The moral is that you can't make state private with a "private" keyword, but you can make it local. In programming world that means you can implement something stateless using "local" mutable variables. State is relative to an observer. If you can't observe it changing, then it's not state as far as you're concerned. That's why it's perfectly valid to say that the pure parts of Haskell programs are done without state even though thunks are memoized. If that was gibberish to you, I apologize, it was gibberish to me too.

The End, Or Is It?

This long ass article was really just a prequel to the real article coming soon which will explain why Erlang style actor "shared nothing" message passing concurrency is all about shared state. Shocked? Good. Patent pending.


AlBlue said...

Hiding the fact that there is state isn't the point of OO as you imply; it's hiding the way that that state is stored internally. Even immutable languages have the concept of state, even if it is the execution stack at some point of its execution. In fact, the only time you don't know is in your last example where everything is in a single call - but then you have to appeal to an infinite amount of money and an infinite supply of socks for your argument of "there is no state" to hold. And if you'd done that, I'd just prefer the infinite amount ok money, thanks. Or have you been speaking to the G20?

James Iry said...


I never implied that hiding state is the point of OO. In fact, I explicitly state that that you can't except by hiding all its effects. Now, hiding representation is a point of OO, but a) representation and state are two different things and b) there are certainly other ways to do it.

Pure functional programming doesn't have state in the execution stack except to an observer capable of observing the stack - i.e. a debugger. From inside a purely functional program the stack cannot be observed. In fact, even the time taken by the program cannot be observed by the pure part.

Thinking about pure functional code as if it were the same thing as imperative code but with state in the stack is an implementation point of view that ignores the value of the abstraction offered. Kinda like thinking about object oriented dispatch as just an extra level of pointer indirection - useful in some contexts, but not an every day way of looking at that world.

Anyway, purely declarative coding is all quite fascinating and liberating but irrelevant to the point of this article. Or is it?

Josh Cough said...

" all quite fascinating and liberating but irrelevant to the point of this article. Or is it?"

Ok, so what is the point? If most programmers misunderstand the differences between state and the internal representation of that state, where does that cause a problem for them? Why does understanding The State of Sock Tubes help?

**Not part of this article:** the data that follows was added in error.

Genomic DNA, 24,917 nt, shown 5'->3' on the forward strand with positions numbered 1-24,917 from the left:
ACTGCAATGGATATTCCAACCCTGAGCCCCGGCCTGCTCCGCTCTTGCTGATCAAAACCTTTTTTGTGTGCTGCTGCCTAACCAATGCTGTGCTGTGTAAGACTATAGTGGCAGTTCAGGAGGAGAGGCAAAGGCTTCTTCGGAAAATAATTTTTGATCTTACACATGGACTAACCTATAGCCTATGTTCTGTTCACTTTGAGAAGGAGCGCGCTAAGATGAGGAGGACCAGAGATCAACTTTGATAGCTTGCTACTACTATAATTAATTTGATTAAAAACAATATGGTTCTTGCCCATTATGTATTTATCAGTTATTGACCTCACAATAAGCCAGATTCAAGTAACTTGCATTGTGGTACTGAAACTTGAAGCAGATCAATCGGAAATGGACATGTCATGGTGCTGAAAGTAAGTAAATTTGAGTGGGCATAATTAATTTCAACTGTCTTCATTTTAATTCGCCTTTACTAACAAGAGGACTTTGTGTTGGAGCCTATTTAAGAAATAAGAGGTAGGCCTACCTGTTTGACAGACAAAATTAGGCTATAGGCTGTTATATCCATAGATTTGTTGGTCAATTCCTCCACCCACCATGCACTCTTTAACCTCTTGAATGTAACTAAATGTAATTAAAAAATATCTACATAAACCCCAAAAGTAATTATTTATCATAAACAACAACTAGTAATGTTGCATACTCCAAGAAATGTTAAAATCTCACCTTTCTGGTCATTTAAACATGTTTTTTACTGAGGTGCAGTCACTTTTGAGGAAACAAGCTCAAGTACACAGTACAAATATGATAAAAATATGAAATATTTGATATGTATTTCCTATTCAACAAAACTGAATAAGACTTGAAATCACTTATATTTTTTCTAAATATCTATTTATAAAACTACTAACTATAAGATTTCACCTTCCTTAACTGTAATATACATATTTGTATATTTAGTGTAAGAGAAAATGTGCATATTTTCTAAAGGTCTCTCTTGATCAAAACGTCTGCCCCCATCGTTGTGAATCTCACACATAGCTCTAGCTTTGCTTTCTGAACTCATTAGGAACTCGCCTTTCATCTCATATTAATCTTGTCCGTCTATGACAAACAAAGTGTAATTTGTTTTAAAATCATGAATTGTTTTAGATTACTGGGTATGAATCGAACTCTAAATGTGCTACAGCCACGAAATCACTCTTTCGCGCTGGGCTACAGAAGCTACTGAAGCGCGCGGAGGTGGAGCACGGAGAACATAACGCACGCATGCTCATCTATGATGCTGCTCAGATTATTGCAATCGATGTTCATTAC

I need something more pragmatic.

James Iry said...


>I need something more pragmatic.

The sequel Jack, the sequel!

Roy van Rijn said...

>Shocked? Good. Patent pending.

I'm not shocked, I'm socked!

Good article btw, trying to hide obvious state is just silly.

Anonymous said...

Hmm. My initial reaction is "So What?" My slightly later reaction is still nearly the same. However, being drawn in to the slightly pointless debate, you have given a very simple example. There are many more complex objects that would take a mathematical genius, a huge amount of horsepower or a quantum computer, such as the state within public/private key encryption objects.

Stephan.Schmidt said...

As stated on twitter - and I there weren't any IMHO good answers there - what I think is a nice problem to solve:

- 3 actors sell socks
- there is a limited amount of socks available
- if socks are still availble, people should be able to buy them

Implement this without a SPoF or a Amdahl bottleneck.


Unknown said...

> Erlang's a great language. Actors are a great model. But they are neither race nor deadlock free.Yes but no. Strictly speaking this is true only of Erlang without OTP, but very few people use Erlang that way. Erlang/OTP deals with deadlocks (and other errors) with supervisor tasks, which detect deadlock as non-responsive tasks. A supervisor then logs the error and restarts the task. Erlang/OTP doesn't have deadlocks, because the system isn't dead or locked, after OTP restarts the task it's alive and processing input.

Talking about Erlang without OTP is pretty misleading. Much of the power and beauty of Erlang rests in OTP -- the power to detect and work-around errors (what would be deadlock otherwise). This is a viable solution because Erlang can reliably restart tasks without data loss or corruption. Deadlock is just one example of bugs Erlang programs can survive and continue operating with.

If you still insist the Erlang/OTP has deadlock, recode your example as a proper Erlang service and which your task escape deadlock. If you're evaluating Erlang without understanding OTP, then you missing most of the point of the language.